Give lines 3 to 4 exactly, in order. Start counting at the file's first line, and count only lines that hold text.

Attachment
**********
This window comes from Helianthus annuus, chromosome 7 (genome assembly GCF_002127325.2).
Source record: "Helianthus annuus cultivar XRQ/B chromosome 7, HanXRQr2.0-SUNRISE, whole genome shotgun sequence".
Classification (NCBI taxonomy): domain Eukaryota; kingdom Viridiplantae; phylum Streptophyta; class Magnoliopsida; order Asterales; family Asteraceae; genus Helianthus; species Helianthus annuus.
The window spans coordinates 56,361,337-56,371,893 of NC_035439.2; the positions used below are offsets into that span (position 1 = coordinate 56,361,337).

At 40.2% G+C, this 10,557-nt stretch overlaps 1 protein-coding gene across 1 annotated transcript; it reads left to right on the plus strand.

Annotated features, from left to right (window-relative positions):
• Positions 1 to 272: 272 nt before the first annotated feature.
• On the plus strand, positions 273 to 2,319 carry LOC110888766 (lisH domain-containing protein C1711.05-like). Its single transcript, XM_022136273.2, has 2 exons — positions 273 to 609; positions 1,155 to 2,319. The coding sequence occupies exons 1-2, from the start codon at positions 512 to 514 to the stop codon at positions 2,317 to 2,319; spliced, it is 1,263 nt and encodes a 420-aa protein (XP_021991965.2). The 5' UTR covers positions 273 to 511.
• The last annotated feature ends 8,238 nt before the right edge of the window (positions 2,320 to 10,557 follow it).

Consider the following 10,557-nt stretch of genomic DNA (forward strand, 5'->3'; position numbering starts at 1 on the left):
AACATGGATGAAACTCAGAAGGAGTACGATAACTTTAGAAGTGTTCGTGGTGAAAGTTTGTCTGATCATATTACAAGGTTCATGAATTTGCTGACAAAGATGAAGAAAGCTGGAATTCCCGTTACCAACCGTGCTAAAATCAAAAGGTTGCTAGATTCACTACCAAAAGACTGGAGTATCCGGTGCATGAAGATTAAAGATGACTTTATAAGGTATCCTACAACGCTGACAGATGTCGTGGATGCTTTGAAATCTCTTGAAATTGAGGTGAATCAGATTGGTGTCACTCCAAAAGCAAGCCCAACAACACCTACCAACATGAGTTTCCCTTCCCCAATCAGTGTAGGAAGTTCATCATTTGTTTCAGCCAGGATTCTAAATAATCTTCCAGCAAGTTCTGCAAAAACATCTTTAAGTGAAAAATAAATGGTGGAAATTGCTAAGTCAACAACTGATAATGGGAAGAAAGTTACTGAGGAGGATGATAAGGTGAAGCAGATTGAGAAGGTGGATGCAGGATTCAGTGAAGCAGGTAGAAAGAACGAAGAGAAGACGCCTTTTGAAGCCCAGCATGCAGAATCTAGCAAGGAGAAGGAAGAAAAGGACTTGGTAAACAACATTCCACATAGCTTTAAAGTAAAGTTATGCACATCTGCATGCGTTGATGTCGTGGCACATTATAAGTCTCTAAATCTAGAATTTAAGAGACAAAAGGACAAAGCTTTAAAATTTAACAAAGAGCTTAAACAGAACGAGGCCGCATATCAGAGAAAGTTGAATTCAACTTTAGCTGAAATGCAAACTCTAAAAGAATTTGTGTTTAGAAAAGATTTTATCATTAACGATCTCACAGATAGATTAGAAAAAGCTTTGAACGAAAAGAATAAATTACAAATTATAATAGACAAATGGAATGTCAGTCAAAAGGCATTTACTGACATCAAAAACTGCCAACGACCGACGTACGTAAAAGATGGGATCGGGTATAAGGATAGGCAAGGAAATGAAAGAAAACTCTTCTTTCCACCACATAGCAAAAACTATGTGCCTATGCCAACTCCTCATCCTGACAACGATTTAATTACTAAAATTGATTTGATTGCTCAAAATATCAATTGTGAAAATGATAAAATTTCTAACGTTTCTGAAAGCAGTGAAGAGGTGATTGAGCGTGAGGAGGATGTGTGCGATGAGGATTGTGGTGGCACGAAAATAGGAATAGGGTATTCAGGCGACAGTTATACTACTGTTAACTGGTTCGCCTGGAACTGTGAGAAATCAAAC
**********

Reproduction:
Classification (NCBI taxonomy): domain Eukaryota; kingdom Viridiplantae; phylum Streptophyta; class Magnoliopsida; order Asterales; family Asteraceae; genus Helianthus; species Helianthus annuus.
The window spans coordinates 56,361,337-56,371,893 of NC_035439.2; the positions used below are offsets into that span (position 1 = coordinate 56,361,337).